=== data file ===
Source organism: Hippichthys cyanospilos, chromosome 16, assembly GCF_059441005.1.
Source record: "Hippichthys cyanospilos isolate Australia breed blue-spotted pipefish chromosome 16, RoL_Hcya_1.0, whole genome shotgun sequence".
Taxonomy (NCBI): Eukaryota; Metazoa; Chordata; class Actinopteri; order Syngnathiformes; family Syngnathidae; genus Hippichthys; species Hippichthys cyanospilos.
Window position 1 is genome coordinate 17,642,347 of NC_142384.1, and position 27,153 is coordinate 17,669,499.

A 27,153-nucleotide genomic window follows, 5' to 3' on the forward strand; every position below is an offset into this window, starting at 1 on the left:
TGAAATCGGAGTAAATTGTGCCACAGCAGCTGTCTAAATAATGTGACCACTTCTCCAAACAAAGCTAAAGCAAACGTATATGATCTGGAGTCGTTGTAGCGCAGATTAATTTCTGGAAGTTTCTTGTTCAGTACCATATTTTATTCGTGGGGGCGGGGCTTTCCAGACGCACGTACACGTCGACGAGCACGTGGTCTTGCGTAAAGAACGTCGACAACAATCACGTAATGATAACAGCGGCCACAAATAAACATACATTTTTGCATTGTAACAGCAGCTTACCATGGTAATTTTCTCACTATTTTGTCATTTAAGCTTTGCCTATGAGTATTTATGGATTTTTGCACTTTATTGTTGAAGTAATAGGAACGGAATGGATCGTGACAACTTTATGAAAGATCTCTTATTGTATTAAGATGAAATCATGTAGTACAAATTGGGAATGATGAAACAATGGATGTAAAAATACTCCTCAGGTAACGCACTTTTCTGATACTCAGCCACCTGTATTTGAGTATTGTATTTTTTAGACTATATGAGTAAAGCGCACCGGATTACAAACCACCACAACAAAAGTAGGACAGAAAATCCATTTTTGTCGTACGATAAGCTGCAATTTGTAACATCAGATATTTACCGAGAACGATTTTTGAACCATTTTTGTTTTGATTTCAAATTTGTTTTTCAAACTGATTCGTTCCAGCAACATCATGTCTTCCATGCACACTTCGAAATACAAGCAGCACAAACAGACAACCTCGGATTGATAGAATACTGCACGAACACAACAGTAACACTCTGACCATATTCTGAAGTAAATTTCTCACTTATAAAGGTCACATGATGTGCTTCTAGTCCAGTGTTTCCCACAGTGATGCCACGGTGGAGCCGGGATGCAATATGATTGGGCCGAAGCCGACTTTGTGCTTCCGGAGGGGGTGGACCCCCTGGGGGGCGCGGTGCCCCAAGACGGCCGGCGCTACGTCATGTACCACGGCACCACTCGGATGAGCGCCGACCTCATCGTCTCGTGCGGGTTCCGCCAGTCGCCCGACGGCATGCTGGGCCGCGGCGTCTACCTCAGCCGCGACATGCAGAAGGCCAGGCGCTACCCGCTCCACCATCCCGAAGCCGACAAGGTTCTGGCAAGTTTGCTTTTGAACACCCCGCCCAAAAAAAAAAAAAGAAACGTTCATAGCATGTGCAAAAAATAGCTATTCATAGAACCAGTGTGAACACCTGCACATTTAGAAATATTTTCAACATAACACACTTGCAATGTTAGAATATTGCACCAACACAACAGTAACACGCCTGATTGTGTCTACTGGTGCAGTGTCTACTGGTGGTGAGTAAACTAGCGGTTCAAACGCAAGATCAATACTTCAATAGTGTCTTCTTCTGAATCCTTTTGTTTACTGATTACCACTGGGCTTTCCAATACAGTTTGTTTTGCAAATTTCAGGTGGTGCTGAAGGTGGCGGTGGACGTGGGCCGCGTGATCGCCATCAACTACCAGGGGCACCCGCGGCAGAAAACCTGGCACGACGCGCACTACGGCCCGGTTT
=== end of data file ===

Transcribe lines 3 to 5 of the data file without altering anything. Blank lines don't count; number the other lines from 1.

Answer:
Taxonomy (NCBI): Eukaryota; Metazoa; Chordata; class Actinopteri; order Syngnathiformes; family Syngnathidae; genus Hippichthys; species Hippichthys cyanospilos.
Window position 1 is genome coordinate 17,642,347 of NC_142384.1, and position 27,153 is coordinate 17,669,499.

A 27,153-nucleotide genomic window follows, 5' to 3' on the forward strand; every position below is an offset into this window, starting at 1 on the left: